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WASHINGTON - The Biden administration is granting temporary legal status to 472,000 Venezuelan migrants who are already in the U.S., a major step toward aiding asylum seekers as the number of migrants at the southern border is on the rise again.
Homeland Security Secretary Alejandro Mayorkas − citing political instability in Venezuela preventing the safe return of migrants − extended the temporary protected status designation by 18 months for Venezuelan migrants who arrived in the U.S. this year prior to July 31.
The move Wednesday was applauded by Democrats who have pushed the White House to do more to help migrants seeking asylum and blasted by congressional Republicans from Texas who accused the Biden administration of further enflaming unrest at the border.
"The Biden administration is making the border invasion worse," U.S. Sen. Ted Cruz, R-Texas, said in a statement. "This news will incentivize even more illegal aliens from Venezuela to come."
The action allows eligible Venezuelan migrants to work in the U.S. and adds to the 242,700 Venezuelans who already qualified for temporary protected status before Wednesday’s announcement. Mayorkas said Venezuelan migrants who arrived after July 31 will be removed from the U.S. if they don't have a legal basis to stay.
Other moves target border, work permits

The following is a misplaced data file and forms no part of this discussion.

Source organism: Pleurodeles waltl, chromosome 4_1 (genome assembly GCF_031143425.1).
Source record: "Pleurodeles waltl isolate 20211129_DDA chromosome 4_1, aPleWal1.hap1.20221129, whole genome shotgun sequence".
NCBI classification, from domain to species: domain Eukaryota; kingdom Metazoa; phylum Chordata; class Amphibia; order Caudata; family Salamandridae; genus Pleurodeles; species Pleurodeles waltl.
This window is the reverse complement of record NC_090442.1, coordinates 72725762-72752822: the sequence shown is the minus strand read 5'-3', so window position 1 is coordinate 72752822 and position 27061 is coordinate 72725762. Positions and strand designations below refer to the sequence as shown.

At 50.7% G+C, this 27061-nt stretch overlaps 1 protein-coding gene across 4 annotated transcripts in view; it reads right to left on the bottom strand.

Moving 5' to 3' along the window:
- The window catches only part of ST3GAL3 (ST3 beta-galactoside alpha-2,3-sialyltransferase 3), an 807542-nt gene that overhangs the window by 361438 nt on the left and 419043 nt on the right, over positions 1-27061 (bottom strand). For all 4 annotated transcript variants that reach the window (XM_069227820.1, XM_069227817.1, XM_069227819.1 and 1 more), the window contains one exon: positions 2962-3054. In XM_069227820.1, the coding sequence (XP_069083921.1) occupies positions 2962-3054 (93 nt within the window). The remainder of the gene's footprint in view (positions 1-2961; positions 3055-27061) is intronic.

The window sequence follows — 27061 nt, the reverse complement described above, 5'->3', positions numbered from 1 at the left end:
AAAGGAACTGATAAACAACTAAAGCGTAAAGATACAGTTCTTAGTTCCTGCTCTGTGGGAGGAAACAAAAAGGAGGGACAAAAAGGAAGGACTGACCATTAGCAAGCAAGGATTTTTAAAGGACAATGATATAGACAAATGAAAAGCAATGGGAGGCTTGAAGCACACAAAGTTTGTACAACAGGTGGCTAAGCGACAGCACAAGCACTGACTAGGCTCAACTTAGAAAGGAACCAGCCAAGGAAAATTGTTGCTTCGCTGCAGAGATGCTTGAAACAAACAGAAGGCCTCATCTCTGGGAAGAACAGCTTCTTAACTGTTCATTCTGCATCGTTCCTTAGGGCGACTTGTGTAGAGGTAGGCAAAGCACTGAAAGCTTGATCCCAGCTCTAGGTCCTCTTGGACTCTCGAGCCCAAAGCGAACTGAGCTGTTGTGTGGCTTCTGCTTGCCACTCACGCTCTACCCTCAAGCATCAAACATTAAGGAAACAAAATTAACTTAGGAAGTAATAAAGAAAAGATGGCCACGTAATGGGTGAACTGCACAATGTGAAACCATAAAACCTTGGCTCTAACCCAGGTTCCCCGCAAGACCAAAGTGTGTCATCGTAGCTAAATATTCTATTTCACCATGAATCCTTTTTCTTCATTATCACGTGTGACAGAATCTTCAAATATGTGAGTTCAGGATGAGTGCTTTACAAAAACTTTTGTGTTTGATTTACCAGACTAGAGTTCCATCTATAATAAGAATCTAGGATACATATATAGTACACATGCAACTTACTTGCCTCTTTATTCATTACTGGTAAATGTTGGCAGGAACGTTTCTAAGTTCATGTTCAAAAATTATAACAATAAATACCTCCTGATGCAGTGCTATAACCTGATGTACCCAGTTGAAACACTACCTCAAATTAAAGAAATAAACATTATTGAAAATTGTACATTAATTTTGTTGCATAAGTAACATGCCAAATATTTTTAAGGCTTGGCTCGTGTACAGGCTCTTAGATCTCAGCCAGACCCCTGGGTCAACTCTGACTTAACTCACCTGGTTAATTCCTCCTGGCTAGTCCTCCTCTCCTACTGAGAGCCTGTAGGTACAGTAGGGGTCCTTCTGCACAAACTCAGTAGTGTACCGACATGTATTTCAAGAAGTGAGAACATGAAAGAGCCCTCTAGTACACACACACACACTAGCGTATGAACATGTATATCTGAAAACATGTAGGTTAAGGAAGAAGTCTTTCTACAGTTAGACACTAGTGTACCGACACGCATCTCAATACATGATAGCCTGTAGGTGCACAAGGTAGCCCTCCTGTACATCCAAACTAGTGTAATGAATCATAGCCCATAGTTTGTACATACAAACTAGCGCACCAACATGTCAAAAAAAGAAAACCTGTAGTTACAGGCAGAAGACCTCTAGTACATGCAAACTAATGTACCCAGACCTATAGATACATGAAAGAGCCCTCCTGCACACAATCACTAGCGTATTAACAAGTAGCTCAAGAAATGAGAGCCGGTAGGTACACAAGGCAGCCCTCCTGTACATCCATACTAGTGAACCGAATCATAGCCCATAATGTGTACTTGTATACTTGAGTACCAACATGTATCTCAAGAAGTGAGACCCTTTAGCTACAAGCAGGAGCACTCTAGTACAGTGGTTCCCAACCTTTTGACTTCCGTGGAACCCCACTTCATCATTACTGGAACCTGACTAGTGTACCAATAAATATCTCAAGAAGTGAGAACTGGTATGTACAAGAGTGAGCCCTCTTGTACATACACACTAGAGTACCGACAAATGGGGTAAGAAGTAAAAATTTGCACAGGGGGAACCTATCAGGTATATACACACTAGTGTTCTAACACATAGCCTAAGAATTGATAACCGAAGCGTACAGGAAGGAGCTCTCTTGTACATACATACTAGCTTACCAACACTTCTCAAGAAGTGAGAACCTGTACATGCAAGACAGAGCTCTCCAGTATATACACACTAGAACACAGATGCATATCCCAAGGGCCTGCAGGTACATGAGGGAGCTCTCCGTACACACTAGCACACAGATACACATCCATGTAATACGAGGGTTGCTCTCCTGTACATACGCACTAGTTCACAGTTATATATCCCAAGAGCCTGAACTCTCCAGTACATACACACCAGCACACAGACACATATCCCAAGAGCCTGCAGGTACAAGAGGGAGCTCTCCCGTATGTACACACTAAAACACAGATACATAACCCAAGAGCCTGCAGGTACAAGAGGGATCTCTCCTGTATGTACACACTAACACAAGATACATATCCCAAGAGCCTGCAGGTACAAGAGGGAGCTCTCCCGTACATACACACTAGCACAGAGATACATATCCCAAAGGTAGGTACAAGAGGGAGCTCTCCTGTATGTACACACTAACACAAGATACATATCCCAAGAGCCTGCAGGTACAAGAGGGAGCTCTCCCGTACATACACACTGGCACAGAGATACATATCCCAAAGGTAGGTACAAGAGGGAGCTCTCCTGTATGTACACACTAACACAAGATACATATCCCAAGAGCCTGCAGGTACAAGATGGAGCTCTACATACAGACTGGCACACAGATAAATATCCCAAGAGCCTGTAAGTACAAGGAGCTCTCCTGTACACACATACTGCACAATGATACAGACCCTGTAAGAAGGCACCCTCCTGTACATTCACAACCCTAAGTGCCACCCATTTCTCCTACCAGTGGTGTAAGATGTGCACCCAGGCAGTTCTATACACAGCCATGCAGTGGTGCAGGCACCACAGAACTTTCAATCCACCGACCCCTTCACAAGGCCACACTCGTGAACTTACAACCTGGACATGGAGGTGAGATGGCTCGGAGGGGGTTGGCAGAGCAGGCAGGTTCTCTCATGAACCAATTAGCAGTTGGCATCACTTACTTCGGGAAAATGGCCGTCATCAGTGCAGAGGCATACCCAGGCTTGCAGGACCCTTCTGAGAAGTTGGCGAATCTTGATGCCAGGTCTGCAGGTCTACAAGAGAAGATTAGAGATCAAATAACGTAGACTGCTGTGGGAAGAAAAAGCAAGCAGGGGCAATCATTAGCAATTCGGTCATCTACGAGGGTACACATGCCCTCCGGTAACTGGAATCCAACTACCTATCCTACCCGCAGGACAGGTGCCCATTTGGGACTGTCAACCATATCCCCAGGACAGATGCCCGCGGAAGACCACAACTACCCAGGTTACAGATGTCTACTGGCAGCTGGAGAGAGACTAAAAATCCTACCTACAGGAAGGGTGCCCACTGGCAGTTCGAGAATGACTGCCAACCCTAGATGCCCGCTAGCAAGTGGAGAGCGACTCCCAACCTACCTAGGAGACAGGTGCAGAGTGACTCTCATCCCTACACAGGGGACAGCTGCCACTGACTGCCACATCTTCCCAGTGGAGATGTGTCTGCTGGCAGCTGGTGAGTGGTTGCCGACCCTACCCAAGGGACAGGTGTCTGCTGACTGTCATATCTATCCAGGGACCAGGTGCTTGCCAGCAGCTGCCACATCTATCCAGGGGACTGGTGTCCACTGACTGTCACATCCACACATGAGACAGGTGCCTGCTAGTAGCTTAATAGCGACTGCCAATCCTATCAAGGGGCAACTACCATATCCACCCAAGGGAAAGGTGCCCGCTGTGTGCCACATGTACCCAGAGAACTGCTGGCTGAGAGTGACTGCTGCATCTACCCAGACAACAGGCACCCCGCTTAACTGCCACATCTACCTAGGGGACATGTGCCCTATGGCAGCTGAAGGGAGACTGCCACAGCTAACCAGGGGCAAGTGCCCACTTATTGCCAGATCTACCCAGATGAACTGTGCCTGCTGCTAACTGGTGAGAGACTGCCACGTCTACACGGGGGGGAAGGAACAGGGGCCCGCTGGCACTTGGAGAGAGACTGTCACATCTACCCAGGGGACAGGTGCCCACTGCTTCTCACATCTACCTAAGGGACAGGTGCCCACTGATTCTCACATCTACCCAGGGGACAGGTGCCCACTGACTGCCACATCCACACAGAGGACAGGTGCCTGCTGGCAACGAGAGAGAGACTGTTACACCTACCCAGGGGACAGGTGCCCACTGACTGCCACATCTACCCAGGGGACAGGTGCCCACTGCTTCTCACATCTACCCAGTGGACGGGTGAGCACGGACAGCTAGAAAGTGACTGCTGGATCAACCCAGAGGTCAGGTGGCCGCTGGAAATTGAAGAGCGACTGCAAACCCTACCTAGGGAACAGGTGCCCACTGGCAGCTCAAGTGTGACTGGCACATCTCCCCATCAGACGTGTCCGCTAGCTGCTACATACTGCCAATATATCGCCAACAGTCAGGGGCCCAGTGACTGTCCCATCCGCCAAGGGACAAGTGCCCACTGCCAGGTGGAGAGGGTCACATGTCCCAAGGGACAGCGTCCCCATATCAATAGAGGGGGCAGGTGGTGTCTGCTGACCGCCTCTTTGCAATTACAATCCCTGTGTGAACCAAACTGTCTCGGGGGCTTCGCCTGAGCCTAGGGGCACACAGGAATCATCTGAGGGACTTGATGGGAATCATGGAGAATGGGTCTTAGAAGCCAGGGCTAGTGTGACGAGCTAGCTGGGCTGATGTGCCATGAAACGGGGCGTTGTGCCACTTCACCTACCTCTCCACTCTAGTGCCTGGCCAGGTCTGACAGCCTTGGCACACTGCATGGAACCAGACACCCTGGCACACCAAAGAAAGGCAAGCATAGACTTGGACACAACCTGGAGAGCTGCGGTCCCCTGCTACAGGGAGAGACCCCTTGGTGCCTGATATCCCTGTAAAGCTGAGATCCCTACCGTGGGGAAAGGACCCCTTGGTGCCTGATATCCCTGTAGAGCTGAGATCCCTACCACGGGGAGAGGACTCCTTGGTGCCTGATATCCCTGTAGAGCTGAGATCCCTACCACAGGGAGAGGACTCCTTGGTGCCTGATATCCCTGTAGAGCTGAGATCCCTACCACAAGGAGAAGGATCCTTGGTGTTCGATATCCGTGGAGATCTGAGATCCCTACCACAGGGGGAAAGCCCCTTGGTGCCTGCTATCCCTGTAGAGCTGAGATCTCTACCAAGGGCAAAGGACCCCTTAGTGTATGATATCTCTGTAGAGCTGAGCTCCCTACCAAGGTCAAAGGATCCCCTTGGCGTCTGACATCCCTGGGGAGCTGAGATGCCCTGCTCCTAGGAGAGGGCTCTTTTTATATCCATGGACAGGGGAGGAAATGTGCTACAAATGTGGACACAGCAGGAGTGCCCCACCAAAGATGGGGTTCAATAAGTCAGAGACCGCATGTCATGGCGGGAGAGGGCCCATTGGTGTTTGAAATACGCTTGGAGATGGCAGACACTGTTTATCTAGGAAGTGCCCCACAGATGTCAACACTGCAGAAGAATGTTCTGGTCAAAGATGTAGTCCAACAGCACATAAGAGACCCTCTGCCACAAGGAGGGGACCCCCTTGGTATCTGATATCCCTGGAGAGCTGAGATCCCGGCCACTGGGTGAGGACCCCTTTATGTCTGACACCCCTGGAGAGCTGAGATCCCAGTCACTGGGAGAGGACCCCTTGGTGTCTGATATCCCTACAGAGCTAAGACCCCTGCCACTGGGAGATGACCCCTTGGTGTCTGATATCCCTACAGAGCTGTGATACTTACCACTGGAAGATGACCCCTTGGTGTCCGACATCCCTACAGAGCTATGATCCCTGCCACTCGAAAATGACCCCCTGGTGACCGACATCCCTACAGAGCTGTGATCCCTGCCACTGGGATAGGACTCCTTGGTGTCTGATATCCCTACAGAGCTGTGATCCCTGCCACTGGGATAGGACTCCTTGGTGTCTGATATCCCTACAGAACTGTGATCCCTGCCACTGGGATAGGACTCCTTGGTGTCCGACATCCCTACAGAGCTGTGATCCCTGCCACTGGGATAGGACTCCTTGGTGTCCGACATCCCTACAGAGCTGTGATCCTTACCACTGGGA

A political, economic and humanitarian crisis in Venezuela over the past decade has pushed at least 7.3 million people to migrate, mostly to neighboring Latin American countries, but more recently to the U.S. Many have made their journeys through the dangerous Darien Gap, a remote jungle between Colombia and Panama that is treacherous and often deadly.
The Biden administration also announced the deployment of an additional 800 military personnel to the southern border and touted escalated efforts to prosecute individuals smuggling drugs or persons into the U.S.
In another significant change praised by immigrant advocates, the Homeland Security department extended the validity of work permits for asylum seekers from two years to five, easing the financial hardship of paying $410 each renewal and reducing the department's enormous backlog of applicants.
"People need to be able to work while they wait for their asylum application to be processed," said Conchita Cruz, co-executive director of the Asylum Seeker Advocacy Project. "In some cases, that could take up to a decade."
Apprehensions at the U.S.-Mexico border increased in July and August after initially dropping sharply in May and June after the Biden administration launched a new policy requiring migrants heading to the U.S. border to first seek protection in Mexico.
President Joe Biden adopted the rule following the expiration of Title 42, a COVID-19 pandemic policy that allowed the U.S. to cite fears of spreading the virus as a reason to expel migrants.
The border town of Eagle Pass, Texas, on Wednesday announced a state of emergency after nearly 6,000 migrants crossed the Rio Grande River from Mexico over a two-day period.